Trump said the lawsuit – which argues the platforms have “increasingly engaged in impermissible censorship resulting from threatened legislative action, a misguided reliance upon Section 230” – will be the first of “numerous” other cases aimed at holding big tech companies accountable. 

Donate to President Trump’s Save America Committee HERE

The Communications Decency Act’s Section 230 is a contentious clause that protects platforms from legal accountability for third-party information uploaded on their platform. During Trump’s presidency, he also attempted to repeal this provision to stop the “free-reign” of the big tech amid increasing concerns of censorship mostly from conservative users.

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The former president noted that the class-action that he is leading aims to “at a very minimum” change the protections platforms have under Section 230, and “at a maximum” take it away as the complaint charges on how the current state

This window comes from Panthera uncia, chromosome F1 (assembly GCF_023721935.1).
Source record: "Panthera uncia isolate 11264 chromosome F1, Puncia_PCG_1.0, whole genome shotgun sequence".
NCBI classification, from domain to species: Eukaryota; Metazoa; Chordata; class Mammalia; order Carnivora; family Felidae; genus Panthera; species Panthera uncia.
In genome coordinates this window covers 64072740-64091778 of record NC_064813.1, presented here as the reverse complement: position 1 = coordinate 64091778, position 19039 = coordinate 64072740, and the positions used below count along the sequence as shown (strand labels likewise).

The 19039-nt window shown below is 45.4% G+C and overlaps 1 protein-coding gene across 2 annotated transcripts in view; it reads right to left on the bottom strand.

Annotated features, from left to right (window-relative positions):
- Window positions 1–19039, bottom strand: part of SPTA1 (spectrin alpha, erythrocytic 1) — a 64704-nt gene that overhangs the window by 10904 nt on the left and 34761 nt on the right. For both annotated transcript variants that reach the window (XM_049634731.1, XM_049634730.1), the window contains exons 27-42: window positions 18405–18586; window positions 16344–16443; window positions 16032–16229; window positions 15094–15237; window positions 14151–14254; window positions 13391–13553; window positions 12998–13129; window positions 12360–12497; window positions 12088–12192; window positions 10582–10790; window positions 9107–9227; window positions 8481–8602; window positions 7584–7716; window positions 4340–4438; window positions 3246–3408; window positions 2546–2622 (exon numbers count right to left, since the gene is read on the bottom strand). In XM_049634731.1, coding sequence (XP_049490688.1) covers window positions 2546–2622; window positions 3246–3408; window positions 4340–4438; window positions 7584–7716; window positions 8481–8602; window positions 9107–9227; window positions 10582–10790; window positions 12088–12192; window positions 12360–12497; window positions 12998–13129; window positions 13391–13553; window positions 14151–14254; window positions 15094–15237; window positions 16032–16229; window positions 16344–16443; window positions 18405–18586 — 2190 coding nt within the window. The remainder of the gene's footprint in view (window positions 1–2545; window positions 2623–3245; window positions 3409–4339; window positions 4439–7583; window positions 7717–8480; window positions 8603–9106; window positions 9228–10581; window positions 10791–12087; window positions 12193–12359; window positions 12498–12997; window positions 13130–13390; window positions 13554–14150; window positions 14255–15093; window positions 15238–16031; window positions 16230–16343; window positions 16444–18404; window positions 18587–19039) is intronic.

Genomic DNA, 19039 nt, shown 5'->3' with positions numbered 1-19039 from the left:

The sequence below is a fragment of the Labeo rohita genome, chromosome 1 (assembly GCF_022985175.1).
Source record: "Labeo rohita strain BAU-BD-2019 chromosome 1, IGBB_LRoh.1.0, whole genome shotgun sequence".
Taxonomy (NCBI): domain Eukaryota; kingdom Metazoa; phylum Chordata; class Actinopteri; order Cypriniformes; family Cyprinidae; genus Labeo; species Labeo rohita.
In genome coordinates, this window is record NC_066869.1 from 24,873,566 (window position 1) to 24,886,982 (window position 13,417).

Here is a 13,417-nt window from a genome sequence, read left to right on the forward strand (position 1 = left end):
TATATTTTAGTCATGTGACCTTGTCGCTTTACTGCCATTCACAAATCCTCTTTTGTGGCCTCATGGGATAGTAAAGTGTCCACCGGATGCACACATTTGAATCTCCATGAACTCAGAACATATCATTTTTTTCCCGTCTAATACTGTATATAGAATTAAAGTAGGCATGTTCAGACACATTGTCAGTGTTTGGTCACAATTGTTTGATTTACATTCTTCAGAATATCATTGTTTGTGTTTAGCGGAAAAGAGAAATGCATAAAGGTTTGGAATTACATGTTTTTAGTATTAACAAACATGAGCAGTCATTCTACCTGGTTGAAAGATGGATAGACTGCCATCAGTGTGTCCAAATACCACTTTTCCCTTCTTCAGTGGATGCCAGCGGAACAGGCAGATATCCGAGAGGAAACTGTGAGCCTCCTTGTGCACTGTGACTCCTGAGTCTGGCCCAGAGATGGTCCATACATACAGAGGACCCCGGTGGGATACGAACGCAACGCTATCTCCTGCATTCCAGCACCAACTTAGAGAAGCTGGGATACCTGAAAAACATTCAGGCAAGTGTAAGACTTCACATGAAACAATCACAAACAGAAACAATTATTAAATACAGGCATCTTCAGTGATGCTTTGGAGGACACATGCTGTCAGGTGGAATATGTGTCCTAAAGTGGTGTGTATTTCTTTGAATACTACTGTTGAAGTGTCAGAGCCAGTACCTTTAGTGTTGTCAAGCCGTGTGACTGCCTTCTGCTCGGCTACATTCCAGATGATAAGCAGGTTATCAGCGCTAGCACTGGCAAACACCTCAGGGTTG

The complaint argues the platforms threaten “every citizen’s right to free speech.”

Donate to President Trump’s Save America Committee HERE

Trump’s lawsuit is backed by the America First Policy Institute (AFPI). Its President and CEO Brooke Rollins blasted “progressives” and “elites” when the lawsuit was introduced.

“It’s no surprise then that they want the First Amendment gone,” Rollins said. “They don’t advocate for abolition … but they do advocate for curtailing it into meaninglessness. Nowhere is that more evident than in the suppression of First Amendment rights online,” she said.

AFPI’s Pam Bondi –  also former Florida Attorney General –  noted that the lawsuit against the big tech firms is aimed at promoting the free speech of every American. 

Donate to President Trump’s Save America Committee HERE

“This isn’t just for conservatives, this is for our media… this is for Democrats and even progressives whose speech should be protected under the First Amendment,” she added.

Steeve Strange

Steeve is the CEO & Co-Founder of The Scoop.